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So I had an other-worldly entity invite my players to throw objects into the Well of Heroes. I did it twice, actually, once for each campaign. Both times, stuff got chucked and fun was had. It was a great way to make the PCs legacy feel like they had an impact that wasn’t going to fade away once the campaign was done. Or so I thought…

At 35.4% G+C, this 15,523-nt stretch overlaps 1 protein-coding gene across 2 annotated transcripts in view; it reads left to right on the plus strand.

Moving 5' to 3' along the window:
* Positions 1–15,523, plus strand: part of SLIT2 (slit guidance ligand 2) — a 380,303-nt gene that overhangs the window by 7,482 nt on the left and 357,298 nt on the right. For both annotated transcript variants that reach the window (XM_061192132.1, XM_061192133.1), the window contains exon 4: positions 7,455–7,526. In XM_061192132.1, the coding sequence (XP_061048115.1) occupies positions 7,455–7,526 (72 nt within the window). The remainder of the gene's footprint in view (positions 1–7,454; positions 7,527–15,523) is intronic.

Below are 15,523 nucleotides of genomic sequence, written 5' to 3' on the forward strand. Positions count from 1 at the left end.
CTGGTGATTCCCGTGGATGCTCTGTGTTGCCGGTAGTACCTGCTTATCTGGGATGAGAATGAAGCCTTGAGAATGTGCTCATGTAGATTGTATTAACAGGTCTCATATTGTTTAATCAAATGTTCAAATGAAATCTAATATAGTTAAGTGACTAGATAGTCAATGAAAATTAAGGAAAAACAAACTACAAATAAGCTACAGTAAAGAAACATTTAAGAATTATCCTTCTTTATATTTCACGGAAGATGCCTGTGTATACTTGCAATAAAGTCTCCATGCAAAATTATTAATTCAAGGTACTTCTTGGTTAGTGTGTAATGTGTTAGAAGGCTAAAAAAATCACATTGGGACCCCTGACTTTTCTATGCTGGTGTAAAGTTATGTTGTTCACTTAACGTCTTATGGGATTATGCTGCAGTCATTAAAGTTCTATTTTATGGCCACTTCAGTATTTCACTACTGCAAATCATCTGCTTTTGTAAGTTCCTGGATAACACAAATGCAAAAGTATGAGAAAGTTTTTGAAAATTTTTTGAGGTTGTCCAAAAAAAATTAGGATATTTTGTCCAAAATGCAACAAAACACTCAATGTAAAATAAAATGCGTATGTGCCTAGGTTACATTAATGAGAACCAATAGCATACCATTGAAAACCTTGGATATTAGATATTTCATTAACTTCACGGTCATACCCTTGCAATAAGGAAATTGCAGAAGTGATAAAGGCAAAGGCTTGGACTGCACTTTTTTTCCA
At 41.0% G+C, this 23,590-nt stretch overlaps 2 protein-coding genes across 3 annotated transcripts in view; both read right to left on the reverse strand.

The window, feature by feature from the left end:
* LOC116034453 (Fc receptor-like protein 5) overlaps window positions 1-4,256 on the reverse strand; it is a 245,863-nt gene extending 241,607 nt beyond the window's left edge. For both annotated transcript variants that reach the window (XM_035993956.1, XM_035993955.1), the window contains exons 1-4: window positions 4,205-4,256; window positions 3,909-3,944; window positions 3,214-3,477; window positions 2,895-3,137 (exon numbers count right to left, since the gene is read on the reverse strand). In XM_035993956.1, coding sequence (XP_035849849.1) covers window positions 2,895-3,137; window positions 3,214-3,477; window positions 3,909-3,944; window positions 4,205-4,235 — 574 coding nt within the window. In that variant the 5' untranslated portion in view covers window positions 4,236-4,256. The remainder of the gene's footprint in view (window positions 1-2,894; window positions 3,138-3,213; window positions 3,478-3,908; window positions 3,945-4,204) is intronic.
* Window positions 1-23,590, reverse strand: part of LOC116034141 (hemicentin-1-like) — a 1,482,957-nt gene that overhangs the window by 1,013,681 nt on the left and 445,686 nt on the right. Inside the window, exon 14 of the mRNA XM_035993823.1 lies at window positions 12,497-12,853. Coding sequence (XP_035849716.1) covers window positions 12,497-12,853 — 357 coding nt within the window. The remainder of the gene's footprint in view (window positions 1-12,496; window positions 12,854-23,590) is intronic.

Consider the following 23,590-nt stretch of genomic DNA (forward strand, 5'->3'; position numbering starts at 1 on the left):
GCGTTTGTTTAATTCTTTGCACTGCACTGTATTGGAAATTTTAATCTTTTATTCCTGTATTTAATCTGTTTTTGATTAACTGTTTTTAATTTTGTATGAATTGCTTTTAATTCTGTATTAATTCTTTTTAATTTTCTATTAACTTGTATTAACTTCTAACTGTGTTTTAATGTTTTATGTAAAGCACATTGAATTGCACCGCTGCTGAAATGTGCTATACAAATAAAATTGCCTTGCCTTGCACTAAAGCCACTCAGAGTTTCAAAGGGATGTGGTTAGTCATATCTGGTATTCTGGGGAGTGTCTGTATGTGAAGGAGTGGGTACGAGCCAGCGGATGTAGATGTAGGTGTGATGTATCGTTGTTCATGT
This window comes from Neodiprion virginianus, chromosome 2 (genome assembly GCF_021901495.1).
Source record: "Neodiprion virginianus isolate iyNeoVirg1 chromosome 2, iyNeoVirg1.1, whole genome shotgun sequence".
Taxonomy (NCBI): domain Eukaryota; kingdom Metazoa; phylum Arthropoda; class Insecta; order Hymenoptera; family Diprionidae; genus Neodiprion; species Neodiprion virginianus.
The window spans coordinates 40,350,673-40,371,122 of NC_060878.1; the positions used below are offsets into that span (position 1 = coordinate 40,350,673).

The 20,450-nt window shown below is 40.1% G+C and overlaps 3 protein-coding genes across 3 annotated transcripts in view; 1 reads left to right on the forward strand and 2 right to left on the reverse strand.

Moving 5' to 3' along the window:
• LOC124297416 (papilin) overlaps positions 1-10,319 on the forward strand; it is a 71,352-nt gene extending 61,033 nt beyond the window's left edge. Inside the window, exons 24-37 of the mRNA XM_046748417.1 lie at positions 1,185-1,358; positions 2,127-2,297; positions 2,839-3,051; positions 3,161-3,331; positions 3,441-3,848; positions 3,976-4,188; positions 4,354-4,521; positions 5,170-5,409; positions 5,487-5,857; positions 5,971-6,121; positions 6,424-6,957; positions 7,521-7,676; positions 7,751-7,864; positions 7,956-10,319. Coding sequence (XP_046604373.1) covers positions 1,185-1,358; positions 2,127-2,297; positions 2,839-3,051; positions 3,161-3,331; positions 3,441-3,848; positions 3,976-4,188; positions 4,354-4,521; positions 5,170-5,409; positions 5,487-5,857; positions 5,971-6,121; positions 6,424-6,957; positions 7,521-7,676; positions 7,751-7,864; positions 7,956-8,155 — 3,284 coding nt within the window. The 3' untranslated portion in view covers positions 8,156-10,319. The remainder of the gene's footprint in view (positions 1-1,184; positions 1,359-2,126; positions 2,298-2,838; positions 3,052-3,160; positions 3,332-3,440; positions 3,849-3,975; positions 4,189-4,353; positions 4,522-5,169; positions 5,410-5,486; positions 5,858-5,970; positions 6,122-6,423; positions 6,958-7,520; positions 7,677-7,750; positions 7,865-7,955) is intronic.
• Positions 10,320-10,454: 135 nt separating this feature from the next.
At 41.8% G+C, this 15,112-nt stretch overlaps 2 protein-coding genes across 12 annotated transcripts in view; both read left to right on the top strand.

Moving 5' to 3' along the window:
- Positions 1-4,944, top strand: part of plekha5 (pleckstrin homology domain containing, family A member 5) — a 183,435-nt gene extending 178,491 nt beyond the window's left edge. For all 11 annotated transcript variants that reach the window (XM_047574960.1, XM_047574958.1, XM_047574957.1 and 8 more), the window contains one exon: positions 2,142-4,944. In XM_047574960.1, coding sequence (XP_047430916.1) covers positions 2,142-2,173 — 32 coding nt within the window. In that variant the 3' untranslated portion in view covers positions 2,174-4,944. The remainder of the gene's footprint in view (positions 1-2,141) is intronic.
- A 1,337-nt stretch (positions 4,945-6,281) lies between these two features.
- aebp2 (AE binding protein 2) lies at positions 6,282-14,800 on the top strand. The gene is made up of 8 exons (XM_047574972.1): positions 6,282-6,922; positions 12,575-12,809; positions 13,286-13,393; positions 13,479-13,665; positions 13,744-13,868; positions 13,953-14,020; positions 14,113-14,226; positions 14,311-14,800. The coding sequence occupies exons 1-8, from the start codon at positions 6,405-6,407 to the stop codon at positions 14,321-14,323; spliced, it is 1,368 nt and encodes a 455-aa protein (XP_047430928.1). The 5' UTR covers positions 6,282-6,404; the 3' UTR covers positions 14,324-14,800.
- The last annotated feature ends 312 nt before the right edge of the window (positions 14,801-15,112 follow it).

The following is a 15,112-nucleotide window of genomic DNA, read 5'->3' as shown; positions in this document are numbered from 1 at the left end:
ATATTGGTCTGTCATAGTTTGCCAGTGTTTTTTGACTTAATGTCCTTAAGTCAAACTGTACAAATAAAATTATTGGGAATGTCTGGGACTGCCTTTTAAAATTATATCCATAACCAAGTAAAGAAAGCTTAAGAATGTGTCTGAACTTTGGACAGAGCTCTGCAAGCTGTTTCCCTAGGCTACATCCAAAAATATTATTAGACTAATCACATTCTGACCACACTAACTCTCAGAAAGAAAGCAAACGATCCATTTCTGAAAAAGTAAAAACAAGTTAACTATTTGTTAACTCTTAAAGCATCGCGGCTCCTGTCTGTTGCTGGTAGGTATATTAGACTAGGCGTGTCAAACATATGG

Some of you are already shaking your heads. I know, I know. David Noonan even says, “This option breaks the fourth wall a bit.” Now I have a 12 items, some from the Nentir Vale campaign setting and others from an Eberron game, that I need to work into a story and I don’t want it to feel forced or cheesy. Will it cheapen the world I’m building to have the players find objects that tie into other heroes from worlds unknown? How would their new characters know the history of the old characters in-game? Will their new characters even need the same kind of equipment? What about the avenger who dropped her holy symbol of The Silver Flame down the Well, how can I justify that in a world without The Silver Flame? Oh yeah, and one player who was in both campaigns went abstract with it. In the Nentir Vale campaign he played a star pact warlock and whispered the true name of his star down the Well. In the Eberron game, he cried a single tear into the Well for his lost love. Really cool at the time, but… what am I supposed to do with that now?